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June Hong Kong Jewellery & Gem Fair,
Hong Kong
June 25-28 2015
Booth No. 3C436
September Hong Kong Jewellery & Gem Fair
16-20 September 2015
AsiaWorld-Expo Hong Kong
Booth No. 7M-10~12
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THE FOUR C's

CUT:
The cut of a diamond determines its brilliance. There is no single measurement of a diamond that defines its cut, but rather a collection of measurements and observations that determine the relationship between a diamond's light performance, dimensions and finish. Determining a diamond's cut grade, however, goes beyond simple measurements of width and depth. Using an optical measuring device, a three-dimensional model is created to determine the diamond's proportions and angles. The interrelations between these various dimensions will greatly affect how light reacts once it enters and how it behaves once it exits;

Diameter: The width of the diamond as measured through the girdle
Table: The largest facet of a gemstone
Crown: The top portion of a diamond extending from the girdle to the table.
Girdle: The intersection of the crown and pavilion which defines the perimeter of the diamond.
Pavilion: The bottom portion of a diamond, extending from the girdle to the culet.
Culet: The facet at the tip of a gemstone. The preferred culet is not visible with the unaided eye (graded "none" or "small").
Depth: The height of a gemstone measured from the culet to the table.

Polish and symmetry are two important aspects of the cutting process. The polish grade describes the smoothness of the diamond's facets, and the symmetry grade refers to alignment of the facets. With poor polish, the surface of a facet can be dulled, and may create blurred or dulled sparkle. With poor symmetry, light can be misdirected as it enters and exits the diamond.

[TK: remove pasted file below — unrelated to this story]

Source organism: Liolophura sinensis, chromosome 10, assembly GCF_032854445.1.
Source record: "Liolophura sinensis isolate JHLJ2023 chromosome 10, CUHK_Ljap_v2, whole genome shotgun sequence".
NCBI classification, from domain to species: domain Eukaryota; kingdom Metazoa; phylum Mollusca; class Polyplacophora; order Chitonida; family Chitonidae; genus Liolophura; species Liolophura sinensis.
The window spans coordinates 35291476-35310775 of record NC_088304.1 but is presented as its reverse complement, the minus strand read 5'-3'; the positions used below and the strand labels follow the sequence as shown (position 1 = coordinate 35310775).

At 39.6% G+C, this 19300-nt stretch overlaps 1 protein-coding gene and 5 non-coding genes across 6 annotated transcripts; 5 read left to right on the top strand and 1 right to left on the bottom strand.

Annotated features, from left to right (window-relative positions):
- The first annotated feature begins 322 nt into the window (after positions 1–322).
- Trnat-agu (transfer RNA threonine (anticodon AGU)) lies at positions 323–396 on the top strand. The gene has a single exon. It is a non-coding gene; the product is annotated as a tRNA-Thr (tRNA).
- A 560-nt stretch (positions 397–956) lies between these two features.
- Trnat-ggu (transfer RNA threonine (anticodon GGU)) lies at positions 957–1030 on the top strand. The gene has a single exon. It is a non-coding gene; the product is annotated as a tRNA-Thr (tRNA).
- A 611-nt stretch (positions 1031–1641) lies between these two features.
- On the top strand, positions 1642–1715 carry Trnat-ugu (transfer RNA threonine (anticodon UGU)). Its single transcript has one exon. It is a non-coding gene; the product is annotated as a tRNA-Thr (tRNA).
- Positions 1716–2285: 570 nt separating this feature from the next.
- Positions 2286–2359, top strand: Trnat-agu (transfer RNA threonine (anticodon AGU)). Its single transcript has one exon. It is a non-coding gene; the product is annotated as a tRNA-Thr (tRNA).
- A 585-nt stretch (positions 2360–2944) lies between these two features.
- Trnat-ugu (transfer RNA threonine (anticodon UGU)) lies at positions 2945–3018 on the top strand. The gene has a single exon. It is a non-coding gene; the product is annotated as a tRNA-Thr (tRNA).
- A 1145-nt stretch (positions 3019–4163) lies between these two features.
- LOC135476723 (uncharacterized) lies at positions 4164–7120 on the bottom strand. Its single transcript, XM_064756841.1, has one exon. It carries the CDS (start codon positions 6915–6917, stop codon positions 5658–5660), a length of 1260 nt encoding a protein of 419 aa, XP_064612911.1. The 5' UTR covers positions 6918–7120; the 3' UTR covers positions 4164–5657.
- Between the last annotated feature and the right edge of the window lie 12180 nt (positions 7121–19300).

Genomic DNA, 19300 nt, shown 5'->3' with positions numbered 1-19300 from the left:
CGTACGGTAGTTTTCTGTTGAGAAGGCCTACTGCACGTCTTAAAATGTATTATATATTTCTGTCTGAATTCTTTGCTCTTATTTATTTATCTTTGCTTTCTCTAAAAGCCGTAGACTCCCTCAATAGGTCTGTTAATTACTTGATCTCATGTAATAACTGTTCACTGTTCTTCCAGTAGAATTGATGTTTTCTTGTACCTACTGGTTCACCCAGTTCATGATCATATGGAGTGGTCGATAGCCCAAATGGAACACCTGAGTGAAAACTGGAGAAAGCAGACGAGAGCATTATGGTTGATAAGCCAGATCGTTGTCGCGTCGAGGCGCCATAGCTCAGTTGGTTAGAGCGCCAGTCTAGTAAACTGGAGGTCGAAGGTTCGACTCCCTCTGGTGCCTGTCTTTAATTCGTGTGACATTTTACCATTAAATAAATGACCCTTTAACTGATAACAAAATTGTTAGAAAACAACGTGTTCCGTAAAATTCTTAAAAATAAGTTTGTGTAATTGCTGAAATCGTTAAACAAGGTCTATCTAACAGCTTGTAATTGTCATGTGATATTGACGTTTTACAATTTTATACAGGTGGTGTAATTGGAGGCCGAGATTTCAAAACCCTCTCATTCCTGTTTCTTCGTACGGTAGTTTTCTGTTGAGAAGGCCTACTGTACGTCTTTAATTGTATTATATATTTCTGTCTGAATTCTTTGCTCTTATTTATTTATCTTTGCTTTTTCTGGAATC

COLOR:
Acting as a prism, a diamond can divide light into a spectrum of colors and reflect this light as colorful flashes called fire. Just as when looking through colored glass, color in a diamond will act as a filter, and will diminish the spectrum of color emitted. The less color in a diamond, the more colorful the fire, and the better the color grade.

D Absolutely colorless. The highest color grade, which is extremely rare.
E Colorless. Only minute traces of color can be detected by an expert gemologist. A rare diamond.
F Colorless. Slight color detected by an expert gemologist, but still considered a "colorless" grade. A high-quality diamond.
G-H Near-colorless. Color noticeable when compared to diamonds of better grades, but these grades offer excellent value.
I-J Near-colorless. Color slightly detectable. An excellent value.
K-M Noticeable color.

CLARITY:
Diamonds that are absolutely clear are the most sought-after and therefore the most expensive. But many diamonds have inclusions -- scratches, trace minerals or other tiny characteristics that can detract from the pure beauty of the diamond. Clarity indicates how "clean" the diamond is, or how many inclusions (i.e. scratches, trace minerals or other tiny characteristics) the diamond has.

FL, IF Flawless, Internally Flawless: No internal or external flaws. Internally Flawless: No internal flaws. Very rare and beautiful diamonds.
VVS1, VVS2 Very, Very Slightly Included: Very difficult to see inclusions under 10x magnification. An excellent quality diamond.
VS1, VS2 Very Slightly Included: Inclusions are not typically visible to the unaided eye. Less expensive than the VVS1 or VVS2 grades.
SI1, SI2 Slightly Included: Inclusions are visible under 10x magnification, and may be visible with the unaided eye. A good diamond value.
I1, I2, I3 Included

CARAT:
When diamonds are mined, large gems are discovered much less frequently than small ones, which makes large diamonds much more valuable.

 
 
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